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Verbena High School


          Verbena is a small unincorporated community in Chilton County just south of Clanton. The town was named for the abundance of the flower in the vicinity. Settlers were in the area as early as 1832 but with the completion of the railroad between Montgomery and Birmingham in 1870 and a depot the area attracted more people.

         Many older homes are still standing standing and have been added to the National Register of Historic Places. It was just another typical small town in Alabama until the late 1940s when a high school football team captured the imagination of the entire state.

          James Porch arrived in Verbena in 1948 with the task of turning around a football program that had gone 0-10 the previous season. His first team finished with a record of 7-3 but that was just the beginning of what was to come for the Red Devils. In 1949 Verbena finished 9-1 and began what became one of the best runs in Alabama high school football history.

          From 1950-1955 Verbena won 50 consecutive games and named district state champions five consecutive seasons by the Birmingham News. The streak came to an end when Verbena lost during the 1955 football season to Elmore County 7-0.

          The 1950 team finished 10-0 and outscored their opponents by a combined 390-53. Only Montgomery County managed to score more than a single touchdown on the Verbena defense and they got beat 68-13. Coach Porch used the single wing offense and perfected it at Verbena over the next six seasons. James Nelson was named to the all-state team while playing end for the Red Devils in 1950.

          The next season proved to be just as dominate as the Red Devils rolled to another 10-0 record and outscored all ten opponents by a combined 322-65. In 1952, Verbena shutout four opponents and outscored all of them 344-61. Homer Robinson led the charge from his quarterback spot while Ray Wingard and Harold Pierce anchored the offensive line. All three were named first team all-state for their efforts.

          There were a couple of close games in 1953 with Marbury and Chilton County but the Red Devils prevailed to win another nine games. In 1954 they rolled to their fifth consecutive 10-0 record with possibly their best team. They outscored all ten foes by a score of 385-44 to stretch their winning streak to a state record forty-nine games.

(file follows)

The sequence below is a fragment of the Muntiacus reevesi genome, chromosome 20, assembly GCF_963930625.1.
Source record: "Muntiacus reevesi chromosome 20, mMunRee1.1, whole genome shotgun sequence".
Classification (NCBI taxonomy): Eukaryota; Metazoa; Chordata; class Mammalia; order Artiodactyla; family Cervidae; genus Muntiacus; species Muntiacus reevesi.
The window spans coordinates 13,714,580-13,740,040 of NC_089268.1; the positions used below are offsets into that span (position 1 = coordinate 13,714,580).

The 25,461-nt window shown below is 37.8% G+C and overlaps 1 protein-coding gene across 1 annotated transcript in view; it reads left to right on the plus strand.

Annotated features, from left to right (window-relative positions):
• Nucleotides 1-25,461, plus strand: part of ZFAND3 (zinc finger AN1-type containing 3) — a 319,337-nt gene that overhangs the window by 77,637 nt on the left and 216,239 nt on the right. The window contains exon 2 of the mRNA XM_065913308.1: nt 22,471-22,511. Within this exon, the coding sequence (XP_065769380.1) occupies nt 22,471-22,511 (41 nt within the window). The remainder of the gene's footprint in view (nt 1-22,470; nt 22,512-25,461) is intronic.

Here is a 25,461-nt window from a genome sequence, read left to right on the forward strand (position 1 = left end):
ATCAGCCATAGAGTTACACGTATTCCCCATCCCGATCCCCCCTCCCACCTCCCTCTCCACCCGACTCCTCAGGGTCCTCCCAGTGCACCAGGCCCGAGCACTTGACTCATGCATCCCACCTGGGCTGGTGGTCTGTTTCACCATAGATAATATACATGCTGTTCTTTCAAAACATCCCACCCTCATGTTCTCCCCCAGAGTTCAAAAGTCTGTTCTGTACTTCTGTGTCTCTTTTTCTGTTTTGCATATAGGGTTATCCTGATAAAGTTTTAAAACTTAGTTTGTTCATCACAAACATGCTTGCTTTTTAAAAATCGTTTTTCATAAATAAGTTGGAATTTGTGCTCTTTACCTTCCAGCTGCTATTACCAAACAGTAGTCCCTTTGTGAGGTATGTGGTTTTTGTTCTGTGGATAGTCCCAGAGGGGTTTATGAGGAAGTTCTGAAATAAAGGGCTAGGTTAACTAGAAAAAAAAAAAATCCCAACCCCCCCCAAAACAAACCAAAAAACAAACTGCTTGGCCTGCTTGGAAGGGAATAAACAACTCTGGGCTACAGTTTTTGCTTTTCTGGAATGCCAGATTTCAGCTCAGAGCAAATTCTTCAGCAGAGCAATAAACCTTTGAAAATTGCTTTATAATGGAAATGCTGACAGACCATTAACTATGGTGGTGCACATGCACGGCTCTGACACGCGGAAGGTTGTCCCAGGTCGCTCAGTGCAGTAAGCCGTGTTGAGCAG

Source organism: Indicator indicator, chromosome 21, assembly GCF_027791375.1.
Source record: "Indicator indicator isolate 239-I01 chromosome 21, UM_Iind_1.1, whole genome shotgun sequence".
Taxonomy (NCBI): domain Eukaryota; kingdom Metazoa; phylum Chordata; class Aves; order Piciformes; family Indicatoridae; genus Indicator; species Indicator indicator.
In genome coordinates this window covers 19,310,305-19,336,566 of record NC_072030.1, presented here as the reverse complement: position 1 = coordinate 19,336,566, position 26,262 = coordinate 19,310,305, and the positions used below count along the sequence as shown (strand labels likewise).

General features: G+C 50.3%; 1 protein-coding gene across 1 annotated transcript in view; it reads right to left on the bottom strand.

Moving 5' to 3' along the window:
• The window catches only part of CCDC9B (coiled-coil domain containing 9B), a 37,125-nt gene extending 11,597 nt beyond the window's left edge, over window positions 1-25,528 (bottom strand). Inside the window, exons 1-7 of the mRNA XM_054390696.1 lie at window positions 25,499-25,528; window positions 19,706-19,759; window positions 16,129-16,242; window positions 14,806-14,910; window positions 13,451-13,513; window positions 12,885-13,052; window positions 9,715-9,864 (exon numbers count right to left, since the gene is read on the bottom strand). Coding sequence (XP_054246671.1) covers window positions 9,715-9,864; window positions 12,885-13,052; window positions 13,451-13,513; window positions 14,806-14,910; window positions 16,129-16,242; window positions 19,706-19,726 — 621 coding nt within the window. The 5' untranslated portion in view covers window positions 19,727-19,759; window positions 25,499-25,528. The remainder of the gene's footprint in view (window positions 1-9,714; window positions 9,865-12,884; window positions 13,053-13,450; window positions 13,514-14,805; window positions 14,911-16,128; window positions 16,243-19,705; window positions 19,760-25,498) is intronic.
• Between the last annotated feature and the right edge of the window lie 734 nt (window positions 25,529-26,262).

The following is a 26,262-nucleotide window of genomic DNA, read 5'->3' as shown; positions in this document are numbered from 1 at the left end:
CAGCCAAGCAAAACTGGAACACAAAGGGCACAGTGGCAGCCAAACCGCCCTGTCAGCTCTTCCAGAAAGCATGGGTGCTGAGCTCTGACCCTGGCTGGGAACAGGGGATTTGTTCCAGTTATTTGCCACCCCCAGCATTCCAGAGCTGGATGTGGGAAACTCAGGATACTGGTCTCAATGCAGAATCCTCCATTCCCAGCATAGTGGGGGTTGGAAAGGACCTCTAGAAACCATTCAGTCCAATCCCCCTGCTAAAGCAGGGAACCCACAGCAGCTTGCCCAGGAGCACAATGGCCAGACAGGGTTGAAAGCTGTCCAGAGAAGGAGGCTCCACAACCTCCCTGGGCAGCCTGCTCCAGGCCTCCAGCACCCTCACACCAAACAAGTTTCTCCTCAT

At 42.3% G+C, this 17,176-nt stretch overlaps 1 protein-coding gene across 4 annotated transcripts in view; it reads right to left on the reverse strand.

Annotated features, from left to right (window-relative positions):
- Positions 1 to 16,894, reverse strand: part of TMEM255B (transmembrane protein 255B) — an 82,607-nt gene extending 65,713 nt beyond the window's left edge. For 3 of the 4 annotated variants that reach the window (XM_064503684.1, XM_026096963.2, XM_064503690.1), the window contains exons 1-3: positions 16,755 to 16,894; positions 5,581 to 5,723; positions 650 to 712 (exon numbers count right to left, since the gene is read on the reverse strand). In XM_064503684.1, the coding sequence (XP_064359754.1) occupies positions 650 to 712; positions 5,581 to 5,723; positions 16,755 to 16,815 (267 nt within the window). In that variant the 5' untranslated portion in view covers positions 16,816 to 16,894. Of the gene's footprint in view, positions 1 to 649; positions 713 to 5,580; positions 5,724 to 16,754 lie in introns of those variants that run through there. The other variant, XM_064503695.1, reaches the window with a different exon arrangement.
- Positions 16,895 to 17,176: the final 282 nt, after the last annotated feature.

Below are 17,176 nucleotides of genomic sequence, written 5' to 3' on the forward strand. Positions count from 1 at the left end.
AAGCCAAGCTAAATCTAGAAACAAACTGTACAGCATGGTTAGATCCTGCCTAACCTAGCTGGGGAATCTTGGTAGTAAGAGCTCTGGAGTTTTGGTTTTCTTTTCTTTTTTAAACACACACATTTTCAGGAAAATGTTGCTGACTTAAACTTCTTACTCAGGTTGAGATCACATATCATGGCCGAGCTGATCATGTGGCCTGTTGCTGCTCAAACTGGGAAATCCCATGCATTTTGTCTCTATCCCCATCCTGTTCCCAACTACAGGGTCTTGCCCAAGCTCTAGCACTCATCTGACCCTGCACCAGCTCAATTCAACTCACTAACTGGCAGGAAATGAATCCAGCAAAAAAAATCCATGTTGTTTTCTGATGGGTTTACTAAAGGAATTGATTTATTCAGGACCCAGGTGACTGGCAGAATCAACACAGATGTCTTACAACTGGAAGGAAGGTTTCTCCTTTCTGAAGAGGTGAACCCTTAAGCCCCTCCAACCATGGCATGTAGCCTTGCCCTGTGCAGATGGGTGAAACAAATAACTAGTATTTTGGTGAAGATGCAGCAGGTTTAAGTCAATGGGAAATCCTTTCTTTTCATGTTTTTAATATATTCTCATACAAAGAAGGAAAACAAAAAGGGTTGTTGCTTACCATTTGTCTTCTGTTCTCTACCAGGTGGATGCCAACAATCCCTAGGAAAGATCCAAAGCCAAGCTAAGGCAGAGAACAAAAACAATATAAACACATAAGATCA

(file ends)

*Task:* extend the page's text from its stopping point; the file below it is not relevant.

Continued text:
Verbena opened the 1955 season with a convincing 60-0 victory over an outmanned Jemison team to up the streak to fifty games before falling to Elmore County the next week by a score of 7-0. The news made all the state newspapers as the small town of Eclectic shocked the high school football world by upsetting Verbena. The Red Devils came back the next week to thrash Isabella 69-0 and finished the season with a 9-1 mark.

          Their record from 1949 through the 1955 season was an amazing 67-2.

          Coach Porch's nine-year run at Verbena ended following the 1956 season with an overall record of 81-7-1 coaching the Red Devils. The fifty-game winning streak stood until the Clay County Panthers surpassed it in 1997 with a fifty-five game streak.

          During the six season run, the Red Devils allowed more than 7 points only ten times while scoring at least 20 points in all but nine games. At a time when defenses ruled the gridiron, Verbena averaged over 36 points a game while allowing only 5.3 points per contest. It was not only the fact they won, they won going away in most games. During the streak only three teams managed to score more than two touchdowns against them.

          Following the 1956 season, Coach Porch stepped down as the head football coach at Verbena. He moved north to take over the football program at Ft. Payne. His only team at Ft. Payne finished the season with a 7-3 record. Coach Porch retired from the sidelines after the 1957 season with a 88-10-1 record.

          Verbena holds another rather odd distinction to say the least. While everyone knows a football field is 100 yards long it seems the small town of Verbena could not completely comply with this requirement. During the 1940s they played on a field that was only ninety yards long.

          Whenever there was a change of possession the ball was simply placed ten yards further from the opponent's goal. If a kickoff was run back to the 40-yard line, it was simply moved back to the 30 and spotted ready for play from there by the game officials.